Alopecia: Adjusting to your life after losing your hair, by Amy Johnson

I'm used to answering questions on whether I’m undergoing chemotherapy, or responding to comments about how I’m bald. This is because I have a condition which causes hair loss, called alopecia areata. It is thought to be an autoimmune disease that causes the body to attack the hair follicles, resulting in hair loss.

It is not known precisely how many people in the UK suffer with alopecia areata but some studies show it to be somewhere in the region of two per cent of the population. This would equate to over one million people in the UK affected by alopecia areata at some point.

When I originally went to see my GP in 2007, I had two small bald patches about the size of a 50p. My GP told me immediately that it was alopecia areata, but advised me not to worry (easier said than done when your hair is falling out!) and explained that it was likely my hair would grow back.

My hair continued to fall out and I was referred to a dermatologist. By the time I received my appointment six weeks later, I had sustained hair loss of about 50 per cent. I was given a steroid cream and told to apply twice daily. But my dermatologist handed over the prescription with a warning that it was quite likely it would have no effect as my hair was falling out so rapidly. This was all that was offered to me. My dermatologist was the one to break the news that there is no known cure for alopecia areata.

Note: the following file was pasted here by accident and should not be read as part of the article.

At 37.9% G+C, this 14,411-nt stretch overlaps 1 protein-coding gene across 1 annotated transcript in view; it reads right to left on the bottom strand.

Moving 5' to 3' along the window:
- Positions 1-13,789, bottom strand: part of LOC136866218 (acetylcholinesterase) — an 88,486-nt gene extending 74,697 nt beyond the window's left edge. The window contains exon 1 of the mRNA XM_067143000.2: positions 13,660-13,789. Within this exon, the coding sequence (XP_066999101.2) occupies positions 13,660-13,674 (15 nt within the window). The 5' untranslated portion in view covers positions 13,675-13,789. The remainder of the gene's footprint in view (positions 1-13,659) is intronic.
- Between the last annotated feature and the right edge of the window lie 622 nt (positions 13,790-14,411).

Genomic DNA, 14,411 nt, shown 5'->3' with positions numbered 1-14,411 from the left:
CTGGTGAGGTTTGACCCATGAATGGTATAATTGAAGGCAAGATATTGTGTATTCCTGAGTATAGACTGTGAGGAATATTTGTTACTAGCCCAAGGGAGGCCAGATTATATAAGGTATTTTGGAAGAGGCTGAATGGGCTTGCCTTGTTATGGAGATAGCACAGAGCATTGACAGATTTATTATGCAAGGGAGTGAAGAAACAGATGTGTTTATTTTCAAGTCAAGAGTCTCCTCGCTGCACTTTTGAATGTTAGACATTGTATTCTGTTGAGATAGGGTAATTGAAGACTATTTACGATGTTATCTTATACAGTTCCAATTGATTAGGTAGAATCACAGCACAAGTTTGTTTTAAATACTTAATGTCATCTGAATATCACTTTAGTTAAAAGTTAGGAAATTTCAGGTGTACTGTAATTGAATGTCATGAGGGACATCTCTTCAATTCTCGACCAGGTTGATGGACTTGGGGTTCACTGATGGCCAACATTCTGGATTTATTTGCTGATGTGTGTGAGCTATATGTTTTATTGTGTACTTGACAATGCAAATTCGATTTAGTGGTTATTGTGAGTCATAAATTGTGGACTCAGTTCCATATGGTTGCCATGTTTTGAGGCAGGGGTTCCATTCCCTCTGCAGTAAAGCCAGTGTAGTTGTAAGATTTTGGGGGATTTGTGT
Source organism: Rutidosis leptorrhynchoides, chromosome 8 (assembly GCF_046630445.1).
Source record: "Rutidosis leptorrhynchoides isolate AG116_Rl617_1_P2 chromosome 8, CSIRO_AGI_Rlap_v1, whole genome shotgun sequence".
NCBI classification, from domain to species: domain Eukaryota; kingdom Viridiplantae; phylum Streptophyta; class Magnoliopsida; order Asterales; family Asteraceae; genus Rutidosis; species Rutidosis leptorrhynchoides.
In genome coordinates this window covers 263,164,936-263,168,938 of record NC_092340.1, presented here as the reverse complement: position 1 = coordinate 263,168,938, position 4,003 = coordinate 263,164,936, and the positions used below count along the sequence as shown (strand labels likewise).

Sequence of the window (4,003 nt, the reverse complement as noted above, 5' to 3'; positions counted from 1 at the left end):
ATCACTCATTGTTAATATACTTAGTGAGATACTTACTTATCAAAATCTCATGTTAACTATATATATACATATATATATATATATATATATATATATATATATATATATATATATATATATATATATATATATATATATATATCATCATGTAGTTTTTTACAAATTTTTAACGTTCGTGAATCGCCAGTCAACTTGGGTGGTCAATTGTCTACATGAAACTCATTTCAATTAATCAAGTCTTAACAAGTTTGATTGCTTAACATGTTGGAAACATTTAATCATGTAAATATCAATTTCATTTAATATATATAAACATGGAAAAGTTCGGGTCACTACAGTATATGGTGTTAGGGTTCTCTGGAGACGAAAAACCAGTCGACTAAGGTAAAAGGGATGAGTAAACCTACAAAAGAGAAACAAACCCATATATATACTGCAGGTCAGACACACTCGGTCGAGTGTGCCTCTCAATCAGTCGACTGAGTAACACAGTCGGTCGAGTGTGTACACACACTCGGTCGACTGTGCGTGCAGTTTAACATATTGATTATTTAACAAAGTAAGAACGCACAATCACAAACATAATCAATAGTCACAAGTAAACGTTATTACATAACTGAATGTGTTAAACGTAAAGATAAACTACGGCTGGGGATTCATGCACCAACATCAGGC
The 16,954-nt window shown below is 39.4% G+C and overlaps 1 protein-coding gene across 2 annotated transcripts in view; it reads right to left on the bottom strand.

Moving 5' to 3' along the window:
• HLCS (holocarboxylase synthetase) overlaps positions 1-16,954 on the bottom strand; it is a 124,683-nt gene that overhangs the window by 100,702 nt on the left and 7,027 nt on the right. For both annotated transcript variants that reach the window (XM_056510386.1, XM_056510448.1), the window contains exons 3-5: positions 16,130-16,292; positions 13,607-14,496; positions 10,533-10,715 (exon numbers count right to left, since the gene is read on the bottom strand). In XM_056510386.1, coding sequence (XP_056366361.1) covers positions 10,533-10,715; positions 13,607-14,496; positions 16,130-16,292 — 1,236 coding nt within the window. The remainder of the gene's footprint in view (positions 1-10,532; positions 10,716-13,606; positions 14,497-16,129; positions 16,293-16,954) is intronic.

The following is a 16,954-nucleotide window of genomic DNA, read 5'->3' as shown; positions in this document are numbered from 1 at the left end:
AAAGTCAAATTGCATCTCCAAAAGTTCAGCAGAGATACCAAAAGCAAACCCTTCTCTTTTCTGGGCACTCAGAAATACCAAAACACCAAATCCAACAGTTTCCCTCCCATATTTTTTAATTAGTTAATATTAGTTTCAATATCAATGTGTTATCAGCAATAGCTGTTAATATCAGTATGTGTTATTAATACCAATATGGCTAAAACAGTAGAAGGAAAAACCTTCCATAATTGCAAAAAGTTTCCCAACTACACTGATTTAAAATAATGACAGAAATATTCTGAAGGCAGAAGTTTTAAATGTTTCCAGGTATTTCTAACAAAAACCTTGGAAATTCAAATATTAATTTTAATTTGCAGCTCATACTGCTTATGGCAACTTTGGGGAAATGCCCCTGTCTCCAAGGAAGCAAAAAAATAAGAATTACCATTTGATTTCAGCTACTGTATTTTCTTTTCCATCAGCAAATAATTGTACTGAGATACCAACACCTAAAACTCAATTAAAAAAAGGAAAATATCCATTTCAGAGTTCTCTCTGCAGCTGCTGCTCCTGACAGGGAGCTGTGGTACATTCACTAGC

A couple of months later I was completely bald. I found it really hard to adjust to my new appearance but the hammer-blow came a couple of weeks later when my eyelashes and eyebrows fell out too. Nothing can prepare you for sudden hair loss. I was absolutely devastated.

I experienced so many different emotions: grief over the loss of my hair and sense of identity; anger that this had happened to me; frustration that nothing could be done; sadness about being a bald woman and feeling like a freak. I became depressed.

It was many months later that I reached a turning point. I attended an exhibition by photographer Daniel Regan called “The Alopecia Project”, which was advertised and supported by the charity Alopecia UK. I found myself in a studio in London surrounded by other people with alopecia. I instantly felt better knowing I wasn’t the only bald woman in her twenties. Sharing experiences with others who had been through the same helped immensely.